• The sophistication of students posts to the Web log as classified by the hierarchical levels of Bloom’s (1956) taxonomy of skills in the cognitive domain
investigating web logs and students reading writing achievement28
Investigating Web Logs and Students’ Reading/Writing Achievement
  • Participating campus
    • 411 students, K-5
    • 59.1% economically disadvantaged
    • 46.7% of the student population is identified as White
    • Thus, the campus is socio-economically and ethnically diverse
investigating web logs and students reading writing achievement29
Investigating Web Logs and Students’ Reading/Writing Achievement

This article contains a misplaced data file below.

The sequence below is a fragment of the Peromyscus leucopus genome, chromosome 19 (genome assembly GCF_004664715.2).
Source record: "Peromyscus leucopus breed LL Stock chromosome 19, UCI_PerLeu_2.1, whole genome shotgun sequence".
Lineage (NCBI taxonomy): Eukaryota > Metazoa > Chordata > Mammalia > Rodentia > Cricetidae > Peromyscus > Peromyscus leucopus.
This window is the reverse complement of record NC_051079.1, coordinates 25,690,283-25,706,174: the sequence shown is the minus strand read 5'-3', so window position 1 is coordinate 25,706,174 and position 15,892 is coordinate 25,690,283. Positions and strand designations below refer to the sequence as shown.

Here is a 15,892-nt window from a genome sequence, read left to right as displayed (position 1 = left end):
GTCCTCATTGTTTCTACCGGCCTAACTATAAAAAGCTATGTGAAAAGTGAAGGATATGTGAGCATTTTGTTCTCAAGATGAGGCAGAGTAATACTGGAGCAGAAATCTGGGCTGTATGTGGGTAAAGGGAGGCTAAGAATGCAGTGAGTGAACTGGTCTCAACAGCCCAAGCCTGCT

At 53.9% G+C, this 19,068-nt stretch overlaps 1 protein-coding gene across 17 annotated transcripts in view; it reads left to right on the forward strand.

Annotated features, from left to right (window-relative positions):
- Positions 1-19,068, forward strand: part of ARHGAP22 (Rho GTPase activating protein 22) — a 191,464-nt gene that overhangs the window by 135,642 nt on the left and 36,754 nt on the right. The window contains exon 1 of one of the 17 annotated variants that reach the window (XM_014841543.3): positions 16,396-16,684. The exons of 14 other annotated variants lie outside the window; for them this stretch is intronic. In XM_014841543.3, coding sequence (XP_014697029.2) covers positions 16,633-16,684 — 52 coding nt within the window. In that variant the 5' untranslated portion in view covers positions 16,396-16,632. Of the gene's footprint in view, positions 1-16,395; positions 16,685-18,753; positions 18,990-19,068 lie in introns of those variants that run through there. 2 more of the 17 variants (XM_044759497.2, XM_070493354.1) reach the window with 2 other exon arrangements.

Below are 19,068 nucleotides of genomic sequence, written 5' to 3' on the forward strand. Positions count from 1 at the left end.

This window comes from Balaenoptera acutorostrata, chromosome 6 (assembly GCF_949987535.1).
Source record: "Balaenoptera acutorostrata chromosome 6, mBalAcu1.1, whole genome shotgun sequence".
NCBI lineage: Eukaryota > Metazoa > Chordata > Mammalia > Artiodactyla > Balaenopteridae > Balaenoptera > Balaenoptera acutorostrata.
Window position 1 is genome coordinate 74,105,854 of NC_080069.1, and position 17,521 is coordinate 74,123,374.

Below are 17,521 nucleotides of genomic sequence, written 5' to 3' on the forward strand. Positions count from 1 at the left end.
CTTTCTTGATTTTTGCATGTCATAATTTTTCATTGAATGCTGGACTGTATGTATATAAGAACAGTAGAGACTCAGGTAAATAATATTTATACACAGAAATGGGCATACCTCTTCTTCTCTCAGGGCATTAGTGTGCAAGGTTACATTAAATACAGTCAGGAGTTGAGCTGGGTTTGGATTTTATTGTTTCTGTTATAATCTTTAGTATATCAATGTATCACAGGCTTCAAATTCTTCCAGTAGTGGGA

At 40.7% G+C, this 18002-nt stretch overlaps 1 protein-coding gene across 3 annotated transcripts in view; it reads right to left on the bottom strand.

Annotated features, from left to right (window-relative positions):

• Primary research questions
    • Are Web logs a viable technology for improving students’ reading/writing achievement?
investigating web logs and students reading writing achievement30
Investigating Web Logs and Students’ Reading/Writing Achievement
  • Sample: consists of an experimental group (blog) and a control group for each grade level
    • 1st 42 blog; 35 control
    • 2nd 33 blog; 33 control
    • 3rd 39 blog; 39 control
    • 4th 21 blog; 44 control
    • 5th 32 blog; 17 control
investigating web logs and students reading writing achievement31
Investigating Web Logs and Students’ Reading/Writing Achievement
  • Data sources
    • Reading/writing achievement: aggregate student performance on end-of-year reading and writing achievement tests will be compared for the experimental (blog) and control groups at each grade level